Five ways your privacy is at risk
Here are the five shocking ways your privacy is at risk:
- Internet providers and social networks, like Facebook and Twitter, could be forced to retain detailed logs of your activity - such as places you check-in to eat and every word of conversations you've had with your friends on chat and over email - online for up to two years.
- You could be forced to provide authorities with access to your private data - including passwords to your computer - without cause. If you don't, you could face jail time.
- Agencies could add, modify or delete existing files on a target computer. In a worse-case scenario, ASIO could access your private information and plant something on your computer - like a photo or a document - that you did not write or own.
- There will be less accountability when spies access your private data. With so much more data being collected and a lack of corresponding oversight and capacity, it is potentially easier for hackers to access this important information for ill use, simply to reduce paperwork.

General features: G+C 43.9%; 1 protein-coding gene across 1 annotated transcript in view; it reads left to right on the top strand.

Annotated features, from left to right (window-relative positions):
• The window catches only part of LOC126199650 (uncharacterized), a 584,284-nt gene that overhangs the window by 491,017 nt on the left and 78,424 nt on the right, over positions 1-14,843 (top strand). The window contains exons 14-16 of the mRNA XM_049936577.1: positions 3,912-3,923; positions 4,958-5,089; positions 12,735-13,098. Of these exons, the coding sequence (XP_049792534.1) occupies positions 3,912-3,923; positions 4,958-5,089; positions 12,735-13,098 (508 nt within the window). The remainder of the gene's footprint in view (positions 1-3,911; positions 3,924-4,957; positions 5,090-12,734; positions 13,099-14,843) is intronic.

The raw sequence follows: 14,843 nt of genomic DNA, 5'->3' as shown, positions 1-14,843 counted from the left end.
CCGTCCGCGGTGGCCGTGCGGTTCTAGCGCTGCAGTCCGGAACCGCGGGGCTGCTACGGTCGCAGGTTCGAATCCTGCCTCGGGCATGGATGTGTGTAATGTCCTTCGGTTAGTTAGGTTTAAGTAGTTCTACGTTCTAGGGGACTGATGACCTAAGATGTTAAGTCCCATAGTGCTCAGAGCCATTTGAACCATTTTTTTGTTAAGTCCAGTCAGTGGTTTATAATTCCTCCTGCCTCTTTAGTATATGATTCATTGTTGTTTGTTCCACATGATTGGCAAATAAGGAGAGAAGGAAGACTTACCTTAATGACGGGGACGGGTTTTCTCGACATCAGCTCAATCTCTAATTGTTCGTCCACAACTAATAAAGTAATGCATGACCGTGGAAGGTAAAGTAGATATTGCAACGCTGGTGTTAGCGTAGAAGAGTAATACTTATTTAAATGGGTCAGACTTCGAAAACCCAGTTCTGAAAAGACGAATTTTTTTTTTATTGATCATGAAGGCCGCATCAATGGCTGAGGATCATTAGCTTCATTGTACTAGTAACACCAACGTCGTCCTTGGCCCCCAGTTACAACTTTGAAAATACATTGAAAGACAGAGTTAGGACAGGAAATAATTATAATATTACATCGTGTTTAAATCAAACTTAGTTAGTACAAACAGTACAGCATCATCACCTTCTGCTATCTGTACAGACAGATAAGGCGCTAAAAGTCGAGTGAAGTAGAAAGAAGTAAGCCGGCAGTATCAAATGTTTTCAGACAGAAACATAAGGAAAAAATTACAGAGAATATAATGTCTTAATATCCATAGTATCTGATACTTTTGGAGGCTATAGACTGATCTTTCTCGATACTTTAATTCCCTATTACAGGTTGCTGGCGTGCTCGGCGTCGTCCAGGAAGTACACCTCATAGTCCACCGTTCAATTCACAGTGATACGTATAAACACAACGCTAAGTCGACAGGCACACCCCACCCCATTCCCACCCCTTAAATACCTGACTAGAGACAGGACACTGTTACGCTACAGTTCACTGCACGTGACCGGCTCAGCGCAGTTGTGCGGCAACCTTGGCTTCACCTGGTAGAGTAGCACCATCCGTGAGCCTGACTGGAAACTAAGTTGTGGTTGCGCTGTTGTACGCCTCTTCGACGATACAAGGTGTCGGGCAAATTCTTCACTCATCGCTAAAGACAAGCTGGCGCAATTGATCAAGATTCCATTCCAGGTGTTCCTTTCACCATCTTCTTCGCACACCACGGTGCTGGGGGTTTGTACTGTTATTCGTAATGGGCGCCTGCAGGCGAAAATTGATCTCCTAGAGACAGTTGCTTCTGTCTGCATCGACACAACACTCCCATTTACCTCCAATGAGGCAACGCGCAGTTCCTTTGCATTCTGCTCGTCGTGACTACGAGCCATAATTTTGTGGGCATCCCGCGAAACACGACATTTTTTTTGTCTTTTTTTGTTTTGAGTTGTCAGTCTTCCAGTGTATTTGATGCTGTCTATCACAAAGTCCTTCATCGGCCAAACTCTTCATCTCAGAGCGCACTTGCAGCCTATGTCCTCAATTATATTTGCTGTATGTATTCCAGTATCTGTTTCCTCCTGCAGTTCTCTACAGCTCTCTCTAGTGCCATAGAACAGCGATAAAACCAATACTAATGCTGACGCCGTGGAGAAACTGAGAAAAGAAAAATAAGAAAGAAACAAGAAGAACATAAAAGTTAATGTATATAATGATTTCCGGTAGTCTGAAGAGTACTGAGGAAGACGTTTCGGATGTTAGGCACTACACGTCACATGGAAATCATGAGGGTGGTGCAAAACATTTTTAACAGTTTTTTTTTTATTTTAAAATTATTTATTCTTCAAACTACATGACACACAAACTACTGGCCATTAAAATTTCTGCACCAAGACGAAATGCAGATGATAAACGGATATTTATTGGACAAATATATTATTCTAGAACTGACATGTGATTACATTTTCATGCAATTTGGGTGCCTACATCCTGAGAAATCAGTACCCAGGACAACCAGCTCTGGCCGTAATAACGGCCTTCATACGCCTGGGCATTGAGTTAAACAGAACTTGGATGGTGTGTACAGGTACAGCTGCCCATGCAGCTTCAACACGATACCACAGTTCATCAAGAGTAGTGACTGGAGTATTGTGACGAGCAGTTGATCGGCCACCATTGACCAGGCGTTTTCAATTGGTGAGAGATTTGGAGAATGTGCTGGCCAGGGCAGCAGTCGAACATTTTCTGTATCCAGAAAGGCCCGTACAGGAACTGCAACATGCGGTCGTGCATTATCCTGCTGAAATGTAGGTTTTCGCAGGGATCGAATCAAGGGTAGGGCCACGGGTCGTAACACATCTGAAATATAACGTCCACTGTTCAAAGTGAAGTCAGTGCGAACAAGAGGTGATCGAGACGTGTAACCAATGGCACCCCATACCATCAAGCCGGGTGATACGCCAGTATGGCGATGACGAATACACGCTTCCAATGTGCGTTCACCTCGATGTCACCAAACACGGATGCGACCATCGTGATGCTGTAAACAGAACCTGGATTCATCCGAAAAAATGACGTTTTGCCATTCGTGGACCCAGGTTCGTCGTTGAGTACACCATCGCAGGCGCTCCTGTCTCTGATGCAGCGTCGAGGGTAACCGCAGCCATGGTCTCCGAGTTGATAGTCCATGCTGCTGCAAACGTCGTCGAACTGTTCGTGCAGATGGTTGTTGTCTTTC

- If you are associated in any way with the target of an investigation you could be obligated to provide access to your computer and personal information, in order for ASIO to gather information on the subject of their investigation.
Sign the petition to Attorney-General Nicola Roxon using our tool on the right, asking her withdraw the Government's support for these controversial changes to surveillance laws.
Want to know more about the proposals? You can read the Government's discussion paper here (PDF). We're preparing a policy paper to outline the case against these changes, stay tuned to find out more.
SIGN THE PETITION
To Attorney-General Nicola Roxon,
Australians' privacy and civil liberties should not be breached without cause or oversight. Forcing companies to track innocent Australians' every move online, reducing the accountability of ASIO officers and forcing Australians to hand over their data without cause does just that.
We call on the Government to ensure these proposed reforms outlined in the Attorney-General's Department's discussion paper do not become law.